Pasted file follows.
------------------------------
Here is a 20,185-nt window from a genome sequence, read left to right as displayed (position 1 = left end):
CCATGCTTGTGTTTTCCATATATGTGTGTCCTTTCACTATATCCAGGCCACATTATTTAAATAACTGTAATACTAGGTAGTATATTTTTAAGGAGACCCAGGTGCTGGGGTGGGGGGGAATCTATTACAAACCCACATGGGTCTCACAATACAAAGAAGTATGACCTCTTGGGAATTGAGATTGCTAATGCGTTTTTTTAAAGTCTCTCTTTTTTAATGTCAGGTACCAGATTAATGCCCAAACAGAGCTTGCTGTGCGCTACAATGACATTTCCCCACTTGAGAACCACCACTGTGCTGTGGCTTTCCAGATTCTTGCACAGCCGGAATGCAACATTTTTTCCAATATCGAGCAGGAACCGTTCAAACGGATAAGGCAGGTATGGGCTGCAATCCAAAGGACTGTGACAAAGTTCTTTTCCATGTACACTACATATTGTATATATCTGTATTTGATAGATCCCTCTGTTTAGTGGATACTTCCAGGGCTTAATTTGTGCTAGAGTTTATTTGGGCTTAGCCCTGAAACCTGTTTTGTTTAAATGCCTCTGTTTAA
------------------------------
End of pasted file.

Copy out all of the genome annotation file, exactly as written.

Here is a 20,185-nt window from a genome sequence, read left to right as displayed (position 1 = left end):
CCATGCTTGTGTTTTCCATATATGTGTGTCCTTTCACTATATCCAGGCCACATTATTTAAATAACTGTAATACTAGGTAGTATATTTTTAAGGAGACCCAGGTGCTGGGGTGGGGGGGAATCTATTACAAACCCACATGGGTCTCACAATACAAAGAAGTATGACCTCTTGGGAATTGAGATTGCTAATGCGTTTTTTTAAAGTCTCTCTTTTTTAATGTCAGGTACCAGATTAATGCCCAAACAGAGCTTGCTGTGCGCTACAATGACATTTCCCCACTTGAGAACCACCACTGTGCTGTGGCTTTCCAGATTCTTGCACAGCCGGAATGCAACATTTTTTCCAATATCGAGCAGGAACCGTTCAAACGGATAAGGCAGGTATGGGCTGCAATCCAAAGGACTGTGACAAAGTTCTTTTCCATGTACACTACATATTGTATATATCTGTATTTGATAGATCCCTCTGTTTAGTGGATACTTCCAGGGCTTAATTTGTGCTAGAGTTTATTTGGGCTTAGCCCTGAAACCTGTTTTGTTTAAATGCCTCTGTTTAA